The HUC called on Caitlin to come and talk to a patient that was at the HUC station who was very upset and tearful. Caitlin interacted with this patient in a compassionate manner to find out what she was upset about. The patient indulged to Caitlin that she was very unhappy and upset about the way she was spoken to, she said she did not like the way she was told to get dressed and that she had to leave because she had an order for discharge. Caitlin quickly reviewed her chart to see that she did have an active discharge order but did notice she had not received her discharge papers as of yet. Caitlin asked the patient if she could go back to her room and talk in private, the patient refused, stating, "no, just give me my papers". Caitlin printed the discharge paperwork and asked the patient to walk with her to the waiting room, so they could talk in private, she agreed. By being a compassionate listener and giving the patient time to express herself to Caitlin was able to find out that the patient still did not feel well but since she was discharged she was going to have to leave.
The patient was still very tearful during this discussion and refused to talk any more about the situation. Caitlin called the provider and asked about the ARC appointment that was listed in the AVS but was not ordered for the patient and reported to the provider the patient is still complaining of dizziness. The provider came to the waiting room to see the patient. The patient opened up to Caitlin and told her she felt she was being rushed out the door even though she said she still felt dizzy and because she was told she had to leave she wants to go now! The provider did not want to discharge the patient if the patient was still complaining of dizziness, the discharge order was canceled.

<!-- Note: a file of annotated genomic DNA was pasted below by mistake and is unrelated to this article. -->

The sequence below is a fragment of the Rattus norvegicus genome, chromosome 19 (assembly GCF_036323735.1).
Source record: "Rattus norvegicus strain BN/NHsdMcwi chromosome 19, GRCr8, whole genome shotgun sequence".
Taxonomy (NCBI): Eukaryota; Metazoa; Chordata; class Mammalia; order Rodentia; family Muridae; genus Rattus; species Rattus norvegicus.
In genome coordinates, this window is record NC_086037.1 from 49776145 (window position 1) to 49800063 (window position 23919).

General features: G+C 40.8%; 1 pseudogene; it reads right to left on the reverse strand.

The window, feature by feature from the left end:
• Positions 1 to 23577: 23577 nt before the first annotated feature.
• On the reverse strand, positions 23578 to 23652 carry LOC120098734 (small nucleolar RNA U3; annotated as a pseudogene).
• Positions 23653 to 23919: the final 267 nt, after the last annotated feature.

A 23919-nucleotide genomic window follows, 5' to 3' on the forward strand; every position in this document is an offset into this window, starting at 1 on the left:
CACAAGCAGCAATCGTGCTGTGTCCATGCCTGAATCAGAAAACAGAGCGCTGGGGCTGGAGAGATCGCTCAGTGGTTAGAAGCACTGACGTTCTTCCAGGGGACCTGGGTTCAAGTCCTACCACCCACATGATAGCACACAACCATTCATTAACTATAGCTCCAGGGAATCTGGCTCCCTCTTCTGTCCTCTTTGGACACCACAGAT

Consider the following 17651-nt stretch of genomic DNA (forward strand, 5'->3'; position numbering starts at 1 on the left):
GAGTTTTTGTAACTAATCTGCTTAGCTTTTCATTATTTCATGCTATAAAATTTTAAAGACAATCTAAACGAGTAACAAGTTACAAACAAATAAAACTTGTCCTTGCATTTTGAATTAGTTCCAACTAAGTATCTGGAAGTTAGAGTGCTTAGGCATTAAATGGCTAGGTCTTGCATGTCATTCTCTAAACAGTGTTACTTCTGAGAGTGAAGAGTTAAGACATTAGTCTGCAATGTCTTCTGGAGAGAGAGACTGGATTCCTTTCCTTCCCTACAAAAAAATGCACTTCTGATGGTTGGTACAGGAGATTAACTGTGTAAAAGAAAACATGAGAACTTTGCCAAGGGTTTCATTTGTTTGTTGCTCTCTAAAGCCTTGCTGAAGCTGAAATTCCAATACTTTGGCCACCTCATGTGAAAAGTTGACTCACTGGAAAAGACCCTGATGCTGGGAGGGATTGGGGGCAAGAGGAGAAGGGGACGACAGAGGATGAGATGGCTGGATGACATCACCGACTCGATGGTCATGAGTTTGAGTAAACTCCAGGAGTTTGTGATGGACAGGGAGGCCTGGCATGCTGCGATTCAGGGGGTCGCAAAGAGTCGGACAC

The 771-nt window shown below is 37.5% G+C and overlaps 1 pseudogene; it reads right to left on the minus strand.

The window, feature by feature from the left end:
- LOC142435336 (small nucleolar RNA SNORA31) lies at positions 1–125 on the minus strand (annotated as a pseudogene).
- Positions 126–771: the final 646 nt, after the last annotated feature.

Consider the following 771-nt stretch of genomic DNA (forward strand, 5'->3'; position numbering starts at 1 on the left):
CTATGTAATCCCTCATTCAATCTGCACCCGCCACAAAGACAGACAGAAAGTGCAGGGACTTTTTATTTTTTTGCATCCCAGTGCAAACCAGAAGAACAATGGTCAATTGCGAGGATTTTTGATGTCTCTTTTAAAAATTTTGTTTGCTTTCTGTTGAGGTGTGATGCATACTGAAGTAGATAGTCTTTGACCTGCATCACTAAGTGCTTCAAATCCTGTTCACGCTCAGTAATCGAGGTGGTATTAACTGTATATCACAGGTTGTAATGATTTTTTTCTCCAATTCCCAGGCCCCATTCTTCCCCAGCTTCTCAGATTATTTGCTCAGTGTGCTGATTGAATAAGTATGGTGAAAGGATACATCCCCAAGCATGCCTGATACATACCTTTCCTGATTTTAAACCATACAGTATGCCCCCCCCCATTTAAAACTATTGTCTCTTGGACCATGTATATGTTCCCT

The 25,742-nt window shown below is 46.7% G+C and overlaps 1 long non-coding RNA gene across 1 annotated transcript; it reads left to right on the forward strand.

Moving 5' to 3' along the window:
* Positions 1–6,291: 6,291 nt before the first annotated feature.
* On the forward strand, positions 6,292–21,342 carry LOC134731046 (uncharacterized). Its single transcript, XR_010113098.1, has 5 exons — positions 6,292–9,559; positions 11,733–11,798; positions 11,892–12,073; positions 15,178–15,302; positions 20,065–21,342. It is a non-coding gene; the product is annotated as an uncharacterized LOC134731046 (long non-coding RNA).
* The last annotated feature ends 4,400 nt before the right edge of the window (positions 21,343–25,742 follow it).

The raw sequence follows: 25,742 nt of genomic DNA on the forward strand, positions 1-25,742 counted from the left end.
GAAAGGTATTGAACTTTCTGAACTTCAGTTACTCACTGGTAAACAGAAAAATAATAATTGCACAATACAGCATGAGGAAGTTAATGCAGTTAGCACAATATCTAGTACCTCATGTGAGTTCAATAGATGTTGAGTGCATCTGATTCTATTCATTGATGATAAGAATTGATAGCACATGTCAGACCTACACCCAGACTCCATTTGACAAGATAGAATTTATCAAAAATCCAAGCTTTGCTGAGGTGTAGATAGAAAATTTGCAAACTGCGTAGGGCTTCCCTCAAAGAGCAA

Through active listening techniques, such as being attentive to what the patient was saying, not interrupting, making eye contact with the patient, Caitlin was able to convince the patient to stay. She apologized to the patient for what she experienced and promised her if she would stay she would care for her. The patient agreed to go to another room; Caitlin walked with this patient to her new assigned room where she volunteered to take over the patient's care. Caitlin ensured the patient was comfortable and let her know what she was doing the entire time. She spoke to the attending about the patient and the attending went to assess the patient. Based on the attending's assessment the patient required further treatment which was medication and nebulizer treatment. After these interventions, the patient reported she felt significantly better and agreed to an ambulation trial which she passed. The patient felt she was ready to go home, she was cleared for discharge and Caitlin educated her AVS and answered all of her questions.
Even though this sounds like what an RN should do, it was really above and beyond for Caitlin. She took the time to listen to the HUC, actively listen to the patient, intervene and stopped the patient from leaving when clearly this did not appear to be a safe discharge at that time. Caitlin ensured the provider came to speak to the patient which resulted in a canceled discharge and even got the attending involved. She made sure the patient felt safe by providing her a new room and volunteered to be her nurse. She kept the patient updated on the plan of care and ensured the patient was involved in the plan of care.
This patient was very thankful and appreciative of all of this and expressed it before leaving. By Caitlin's quick response, actions and serving as an advocate for this patient the results were a safe discharge and a satisfied patient, which really is the ultimate goal for all of us. The provider and attending were very pleased with Caitlin’s actions as well.
After further investigation, it was identified this was more than likely miscommunication between the patient and her original caretaker who was on their 1st day off of orientation. Not only was the patient safe and satisfied, but this resulted in an educational and learning experience for the new nurse, a win-win situation.